Being a totally unprofessional in every sense of the word, I always select a favourite car which my camera is unfailingly drawn to. This time it was three; the trio of Felbermayr Proton Porsche 997 GT3 RSRs, such a pretty car with a simple but eye-catching paint scheme. It seemed the session was over moments after it began. Predictably the Peugeots were in a class of their own almost two seconds faster than their nearest rival.
As the LMS field were being put away for the day there was the first race of the weekend, the opening round of the Formula Renault 3.5 Series. This wasn’t a championship I was familiar with and I didn’t recognise any of the drivers, but cynically knowing that young chargers and the first chicane at Monza are seldom a good mix, I made my way across the track (oh the access !) to give me a view almost straight down the circuit towards the start. Then I pre-focussed on the braking point and selected 1,000ths of a second. The start was uneventful, but later there was an incident which brought out the Safety Car. At the restart Clivio Piccione lying in about 10th place, misjudged his braking and slammed into the rear of Guillaume Moreau launching himself skywards like a Eurofighter on reheat. I had focus lock and rammed the shutter button into the body as hard as I could, just following the red plane plane on its wild ride. I fired off 33 frames before the car came to a halt upside down.
Thankfully, with help from the marshals, Piccione was able to clamber out unhurt. Looking back at the entry list, bearing in mind I’d never heard of any of the drivers, I had just watched future Grand Prix drivers Sebastian Vettel and Giedo van der Garde.
After some tracking sweeping and the collection of abandoned cars it was time for me to enjoy the Classic Endurance Series race. As always I was drawn to the Porsches like a moth to a candle, I cannot resist them. There was a 908-4, two fire snorting 935s, four RSRs, three RS, two Group 4 911s and a 906; Porsche heaven.
One particularly interesting car was the wooden monocoque design Astra RNR2 FVC designed by Roger Nathan and driven by Stéphane Gutzwiller. Seeking to check the details on the Astra, I reached up and left (I am surrounded by books on three sides in my tiny study) for my copy of Roger Nathan’s autobiography “An Adventurous Life”. It’s pleasing to note the above mentioned Stéphane Gutzwiller was Nathan’s co-writer for this project.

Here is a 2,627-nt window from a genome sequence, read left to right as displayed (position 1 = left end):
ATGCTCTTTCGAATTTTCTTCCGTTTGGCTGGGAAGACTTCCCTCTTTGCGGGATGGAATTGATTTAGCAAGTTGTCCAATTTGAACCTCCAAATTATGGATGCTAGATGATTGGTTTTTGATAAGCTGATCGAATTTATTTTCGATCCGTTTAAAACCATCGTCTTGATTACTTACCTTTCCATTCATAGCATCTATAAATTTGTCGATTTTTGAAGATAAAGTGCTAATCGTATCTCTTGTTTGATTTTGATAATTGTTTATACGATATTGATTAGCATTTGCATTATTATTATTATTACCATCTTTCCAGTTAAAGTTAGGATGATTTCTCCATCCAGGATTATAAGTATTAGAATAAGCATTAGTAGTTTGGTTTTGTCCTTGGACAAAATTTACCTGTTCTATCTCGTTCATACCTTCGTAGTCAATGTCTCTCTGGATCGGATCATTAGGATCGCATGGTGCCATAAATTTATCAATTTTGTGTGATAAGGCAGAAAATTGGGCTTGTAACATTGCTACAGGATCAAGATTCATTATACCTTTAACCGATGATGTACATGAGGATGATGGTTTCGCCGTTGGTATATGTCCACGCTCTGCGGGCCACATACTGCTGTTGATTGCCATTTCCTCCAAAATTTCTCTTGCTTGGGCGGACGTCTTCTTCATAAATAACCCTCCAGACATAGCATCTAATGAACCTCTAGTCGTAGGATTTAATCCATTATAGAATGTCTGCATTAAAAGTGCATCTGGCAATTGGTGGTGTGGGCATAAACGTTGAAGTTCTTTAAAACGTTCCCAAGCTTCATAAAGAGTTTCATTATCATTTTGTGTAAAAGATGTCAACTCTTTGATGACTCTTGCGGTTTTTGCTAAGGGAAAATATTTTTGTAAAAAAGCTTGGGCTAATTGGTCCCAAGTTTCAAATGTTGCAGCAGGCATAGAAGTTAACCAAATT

Apart from the Porsches my favourite classic had to be Christophe Schwartz’ Dodge Charger, I had never heard a louder race engine, it was magnificent. Starting life as a road car, this was a ground-up recreation of father and son Hershel and Doug McGriff’s 1976 Le Mans entry. The ACO were keen to form an alliance with the Daytona 24 Hours and contacted Bill France, the head of NASCAR, inviting some American iron over to La Sarthe. Two IMSA specification Chevrolets, John Greenwood’s Corvette and Michael Keyser’s Monza made the trip as did two NASCAR stock cars. A Ford Torino and McGriff’s four year old Dodge also took up the invitation. At Le Mans it weighed 1,660kgs, had four forward gears, drum brakes and a live rear axle on leaf springs. Oh, and the McGriff’s only fitted mirrors following concerns brought to the ACO by the prototype drivers. It wasn’t a fairy tale ending. The car was designed to run on high octane fuel not the 80 octane essence available at the circuit and destroyed two engines in practice. The race engine did not even last two laps. This recreation now using decent fuel runs consistently well and, like the original, is a crowd favourite.
The race lasted an hour and I gleefully fired off another 400 shots!
Sunday dawned, no more preamble, time for the main event.